Take for example a patient at Utah Navajo who tests positive for COVID-19, becomes ill, and seeks treatment at that Utah Navajo health center. But if that patient becomes critically ill, Utah Navajo would transfer the patient to a nearby hospital, and if that patient were to die from COVID-19 complications, the hospital they were transferred to may or may not report the death back to Utah Navajo, where the patient originally registered. The same is true for vaccines and COVID-19 results.

“Our systems can gather all kinds of data and run reports every way but sideways,” Jensen said. “But the transient part of that makes it more challenging, and obviously if somebody passes in an inpatient facility, we’re not notified unless we follow up with the family or the doctor calls.”

Accurately tracking Indigenous COVID-19 patients would involve the entire health system, which is made up of IHS health facilities, tribally owned facilities, tribal hospitals, urban Indian health programs, private clinics and other non-IHS health facilities, like city, county or private hospitals. No agency is consistently or reliably doing that.

IHS, which collects data from Indigenous nations that volunteer to share, relies on the CDC’s National Vital Statistics System, which receives its information from states. “We’re not [tracking COVID-19 deaths] because we want to avoid any underreporting,” said IHS Acting Director Elizabeth Fowler, a Comanche citizen and a descendant of the Eastern Band of Cherokee Indians.

The CDC, however, is also likely undercounting. A reliable database for the Urban Indian Health Institute’s Echo-Hawk is the APM Research Lab , which reported at least 5,477 Indigenous deaths as of March 2, based on figures from all 50 states and Washington, D.C . Around the same time, the CDC was reporting 5,462 deaths.

All deaths, regardless of where they occur, are reported to the state, but the states have refused to release those details. The Indigenous Investigative Collective requested dates, cause and location of death, race, ethnicity, age, gender and a specific request for COVID-related information, including whether or not the infection may have occurred at a work site. Those requests were rejected by records custodians in Arizona, New Mexico, Utah and Colorado, citing privacy and protected health information, obscuring information for COVID-19 deaths in dozens of tribal communities in those four states combined.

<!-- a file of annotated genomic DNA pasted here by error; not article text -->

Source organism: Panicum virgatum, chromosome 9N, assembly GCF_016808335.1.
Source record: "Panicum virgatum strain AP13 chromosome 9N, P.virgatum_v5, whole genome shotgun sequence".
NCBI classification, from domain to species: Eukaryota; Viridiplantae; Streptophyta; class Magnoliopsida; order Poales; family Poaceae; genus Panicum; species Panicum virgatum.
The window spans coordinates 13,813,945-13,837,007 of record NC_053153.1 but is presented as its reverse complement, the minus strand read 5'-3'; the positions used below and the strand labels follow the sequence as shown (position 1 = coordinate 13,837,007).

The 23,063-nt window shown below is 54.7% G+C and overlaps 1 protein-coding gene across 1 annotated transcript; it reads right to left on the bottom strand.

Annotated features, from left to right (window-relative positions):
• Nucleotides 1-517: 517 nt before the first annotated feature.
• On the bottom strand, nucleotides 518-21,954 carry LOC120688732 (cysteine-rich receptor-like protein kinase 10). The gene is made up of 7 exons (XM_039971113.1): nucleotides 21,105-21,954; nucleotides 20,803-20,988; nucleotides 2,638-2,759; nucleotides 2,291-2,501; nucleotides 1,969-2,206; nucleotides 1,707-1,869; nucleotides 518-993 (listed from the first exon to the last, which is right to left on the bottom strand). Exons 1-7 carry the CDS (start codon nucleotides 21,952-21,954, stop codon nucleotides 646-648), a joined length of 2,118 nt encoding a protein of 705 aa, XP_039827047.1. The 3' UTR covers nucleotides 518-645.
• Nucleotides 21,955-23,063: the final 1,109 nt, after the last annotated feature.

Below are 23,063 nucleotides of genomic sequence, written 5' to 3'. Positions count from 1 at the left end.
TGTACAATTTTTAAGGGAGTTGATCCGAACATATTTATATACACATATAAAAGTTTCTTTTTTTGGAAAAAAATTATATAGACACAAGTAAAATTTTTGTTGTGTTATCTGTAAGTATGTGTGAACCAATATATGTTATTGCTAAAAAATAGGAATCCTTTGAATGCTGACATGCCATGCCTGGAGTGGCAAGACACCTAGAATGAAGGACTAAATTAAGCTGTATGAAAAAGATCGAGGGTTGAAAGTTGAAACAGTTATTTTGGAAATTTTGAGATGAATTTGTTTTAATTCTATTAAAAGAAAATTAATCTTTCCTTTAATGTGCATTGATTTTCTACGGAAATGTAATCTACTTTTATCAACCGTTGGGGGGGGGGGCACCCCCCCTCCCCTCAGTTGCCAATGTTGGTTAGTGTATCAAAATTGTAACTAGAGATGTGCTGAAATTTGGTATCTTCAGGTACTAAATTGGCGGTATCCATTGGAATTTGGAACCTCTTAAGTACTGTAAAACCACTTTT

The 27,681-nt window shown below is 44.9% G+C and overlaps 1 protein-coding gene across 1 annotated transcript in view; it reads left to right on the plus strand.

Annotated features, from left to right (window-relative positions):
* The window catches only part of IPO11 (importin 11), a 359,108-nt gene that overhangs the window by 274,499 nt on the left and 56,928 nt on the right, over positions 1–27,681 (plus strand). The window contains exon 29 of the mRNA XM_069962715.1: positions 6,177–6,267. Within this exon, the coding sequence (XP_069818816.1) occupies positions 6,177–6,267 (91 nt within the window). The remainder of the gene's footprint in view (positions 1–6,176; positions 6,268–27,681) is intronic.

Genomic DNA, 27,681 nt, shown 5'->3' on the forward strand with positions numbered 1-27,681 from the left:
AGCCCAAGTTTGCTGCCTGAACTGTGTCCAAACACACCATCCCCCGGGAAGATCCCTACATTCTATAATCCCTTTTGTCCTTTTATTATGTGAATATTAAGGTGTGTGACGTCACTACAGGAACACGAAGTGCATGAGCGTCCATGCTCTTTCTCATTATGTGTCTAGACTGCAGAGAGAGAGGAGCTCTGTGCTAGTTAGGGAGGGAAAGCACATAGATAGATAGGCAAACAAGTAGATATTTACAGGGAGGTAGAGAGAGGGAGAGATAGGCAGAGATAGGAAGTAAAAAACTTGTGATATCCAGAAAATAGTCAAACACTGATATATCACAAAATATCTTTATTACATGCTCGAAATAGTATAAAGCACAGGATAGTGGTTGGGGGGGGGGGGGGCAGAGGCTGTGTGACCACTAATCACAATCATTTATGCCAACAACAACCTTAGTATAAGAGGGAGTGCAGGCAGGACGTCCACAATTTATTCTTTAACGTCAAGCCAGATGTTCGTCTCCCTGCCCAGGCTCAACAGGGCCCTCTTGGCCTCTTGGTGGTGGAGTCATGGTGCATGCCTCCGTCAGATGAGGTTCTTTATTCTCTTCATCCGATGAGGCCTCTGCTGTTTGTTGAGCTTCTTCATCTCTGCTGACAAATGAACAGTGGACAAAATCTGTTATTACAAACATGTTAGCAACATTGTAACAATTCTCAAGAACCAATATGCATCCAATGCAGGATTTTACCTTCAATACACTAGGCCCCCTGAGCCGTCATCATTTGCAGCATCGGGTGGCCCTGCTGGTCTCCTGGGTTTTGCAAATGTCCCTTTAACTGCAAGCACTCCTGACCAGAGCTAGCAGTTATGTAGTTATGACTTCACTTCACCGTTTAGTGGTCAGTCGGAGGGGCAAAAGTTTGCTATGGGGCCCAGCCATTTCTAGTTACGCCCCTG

New Mexico, in particular, further explained the denial of public records, stating “he information contained in the responsive records consists of protected health information and information reasonably believed to allow identification of patients.” New Mexico Department of Health Records Custodian Deniece Griego-Martinez said even with names and case numbers redacted, patients could still be identified. “Since this information is identifying on its own and in combination with other publicly available information, it is not possible to redact the responsive records.”

Gaps in states’ COVID-19 data often begin right after a person has died. The process for determining and recording the cause of death varies from state to state. In Minnesota, for example, cause of death is registered by medical certifiers such as physicians, medical examiners or coroners. If a person dies from COVID-19, the cause of death on the certificate may say respiratory or heart failure — the reasons for those failures are not included.

Minnesota funeral director Robert Gill, who is Sisseton Wahpeton Oyate, said when he sits down to fill out vital statistics forms with a deceased’s family members, most of the work is straightforward: legal name, address at the time of death, social security number, next of kin, parents, children, siblings and details of funeral arrangements. Where it can get tricky is when he needs to include the person’s race and ethnicity.

“They could say, ‘I’m Swedish, African, German, Native American, Hawaiian, Puerto Rican all mixed in one,’ so then I’d ask the family, ‘Well what would you like? What are you, what would you legally consider yourself?’” Gill said. There’s no limit on how many races or tribes can be written down, and often everything is included. He also doesn’t differentiate between individuals who are enrolled in a federally recognized tribe or are descendants or simply community members.

“I write down what they would consider their race. Whether it gets recorded as that, I don’t know,” he said. “I send that into the state and I don’t know what they do with it.”